been diminished and sidelined by a supposedly God-centred ritual which is, in effect, priest-centric and exclusive so. (See Sacrosanctum Concilium, # 50).
now, the Monsignor’s supporting act
a recent piece article in The Tablet,
Msgr Wadsworth, former high profile functionary in the ICEL, echoed the now
expected Vatican rhetoric suggesting that Vat II has become something of an
embarrassment of history, due to misunderstandings
and misinterpretations - both common
code words to justify Benedict’s Reform
of the Reform. Wadsworth
quotes with approval the Pope’s message to the recent International Eucharist
Congress in Dublin,
renewal of external forms, desired by the Council Fathers, was intended to make
it easier to enter into the depths of the mystery. It’s true
purpose was to lead people to a personal
encounter with the Lord, present in the Eucharist, and thus with the living God,
so that through this contact with Christ’s love, the love of his brothers and
sisters for one another might grow. Yet not infrequently, the revision of
liturgical forms has remained at the external level, and ‘active
participation’ has been confused with external activity. Hence much still
remains to be done on the path of real liturgical renewal.
real problem with Benedict’s line of thought here, and embedded in the
apologetics for his liturgical reforms, is that the Eucharistic liturgy is now
being defined according to the rituals and rubrics of the devotional rites of Benediction
and Adoration. Both of these, while admirable in themselves, are rather
static by definition, hence the emphasis on the Real Presence. The Eucharistic liturgy on the other hand is very public,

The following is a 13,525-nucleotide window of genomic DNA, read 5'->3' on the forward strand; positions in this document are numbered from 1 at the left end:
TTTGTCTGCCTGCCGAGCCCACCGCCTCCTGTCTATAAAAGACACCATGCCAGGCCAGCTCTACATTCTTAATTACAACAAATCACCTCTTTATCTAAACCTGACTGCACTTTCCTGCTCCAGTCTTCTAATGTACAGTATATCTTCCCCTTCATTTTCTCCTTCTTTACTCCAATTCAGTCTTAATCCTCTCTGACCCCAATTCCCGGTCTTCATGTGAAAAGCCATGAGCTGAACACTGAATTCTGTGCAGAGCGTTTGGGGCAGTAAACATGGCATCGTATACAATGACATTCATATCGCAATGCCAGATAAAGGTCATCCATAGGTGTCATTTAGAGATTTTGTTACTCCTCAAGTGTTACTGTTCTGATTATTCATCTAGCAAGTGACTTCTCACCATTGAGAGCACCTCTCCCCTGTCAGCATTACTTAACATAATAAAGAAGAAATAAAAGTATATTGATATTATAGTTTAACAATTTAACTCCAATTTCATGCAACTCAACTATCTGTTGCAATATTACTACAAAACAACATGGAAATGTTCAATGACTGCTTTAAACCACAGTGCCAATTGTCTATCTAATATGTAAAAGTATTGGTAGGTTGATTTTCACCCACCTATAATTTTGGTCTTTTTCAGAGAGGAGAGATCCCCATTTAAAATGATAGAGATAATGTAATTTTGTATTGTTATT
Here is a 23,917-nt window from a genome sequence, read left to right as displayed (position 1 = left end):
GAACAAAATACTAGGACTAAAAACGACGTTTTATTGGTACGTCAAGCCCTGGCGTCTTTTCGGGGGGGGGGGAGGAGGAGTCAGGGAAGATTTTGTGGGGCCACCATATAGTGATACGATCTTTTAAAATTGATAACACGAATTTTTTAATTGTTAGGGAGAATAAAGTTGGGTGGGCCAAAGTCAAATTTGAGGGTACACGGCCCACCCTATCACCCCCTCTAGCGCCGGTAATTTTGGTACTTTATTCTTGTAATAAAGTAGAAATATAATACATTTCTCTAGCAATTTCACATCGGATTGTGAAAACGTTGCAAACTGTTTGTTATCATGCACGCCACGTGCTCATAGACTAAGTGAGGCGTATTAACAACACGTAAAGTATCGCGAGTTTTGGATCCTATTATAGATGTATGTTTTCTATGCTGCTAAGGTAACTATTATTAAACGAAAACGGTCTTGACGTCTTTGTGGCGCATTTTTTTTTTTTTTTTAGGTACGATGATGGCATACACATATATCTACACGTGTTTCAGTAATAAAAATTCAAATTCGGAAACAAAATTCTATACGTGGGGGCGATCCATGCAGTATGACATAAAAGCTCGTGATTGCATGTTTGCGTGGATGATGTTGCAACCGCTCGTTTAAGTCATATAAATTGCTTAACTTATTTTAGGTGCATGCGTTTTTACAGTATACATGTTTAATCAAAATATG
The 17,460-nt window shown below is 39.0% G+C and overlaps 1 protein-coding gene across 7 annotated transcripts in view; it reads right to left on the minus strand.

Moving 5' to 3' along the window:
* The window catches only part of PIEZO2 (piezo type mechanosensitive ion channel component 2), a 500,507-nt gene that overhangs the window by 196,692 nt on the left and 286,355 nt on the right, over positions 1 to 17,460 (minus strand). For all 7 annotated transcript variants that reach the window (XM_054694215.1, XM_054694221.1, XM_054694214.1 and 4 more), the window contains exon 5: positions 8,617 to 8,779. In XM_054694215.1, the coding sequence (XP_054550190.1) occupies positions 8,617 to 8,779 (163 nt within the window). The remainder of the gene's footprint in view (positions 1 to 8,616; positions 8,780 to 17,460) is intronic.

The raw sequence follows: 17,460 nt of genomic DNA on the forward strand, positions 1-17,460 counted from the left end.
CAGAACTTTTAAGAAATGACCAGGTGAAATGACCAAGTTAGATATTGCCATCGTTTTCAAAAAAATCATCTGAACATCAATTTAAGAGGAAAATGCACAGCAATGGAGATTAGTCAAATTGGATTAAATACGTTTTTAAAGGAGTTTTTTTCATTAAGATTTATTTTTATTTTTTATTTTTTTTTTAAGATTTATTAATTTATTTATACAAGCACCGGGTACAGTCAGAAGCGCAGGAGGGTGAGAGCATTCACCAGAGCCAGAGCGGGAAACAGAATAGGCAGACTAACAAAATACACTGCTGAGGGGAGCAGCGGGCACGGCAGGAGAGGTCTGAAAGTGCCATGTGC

dynamic and very active. It seems
as though Catholic devotional piety has superseded Catholic Eucharistic liturgy.
Ratzinger’s earlier criticisms of the operatics and theatrics of the
Tridentine Rite and the wall of Latinity have now given way to a revisionism
which applauds them both. Wadsworth
urges as both desirable and urgent, A
recovery of the Latin tradition of the Roman Rite that enables us to continue to
present elements of our liturgical patrimony from the earliest centuries with
understanding. This necessarily requires a far more enthusiastic and widespread
commitment to the teaching and learning of Latin in order that the linguistic
culture required for interpreting our texts and chants may be more widely
experienced and our patrimony enjoy a wider constituency.
predictably inserts his support for the official line on ecclesiology and the
liturgy. The subtext of this is the famous debate between Cardinals Kasper and
Ratzinger on what pre-existed, the Universal or the local Church. Ratzinger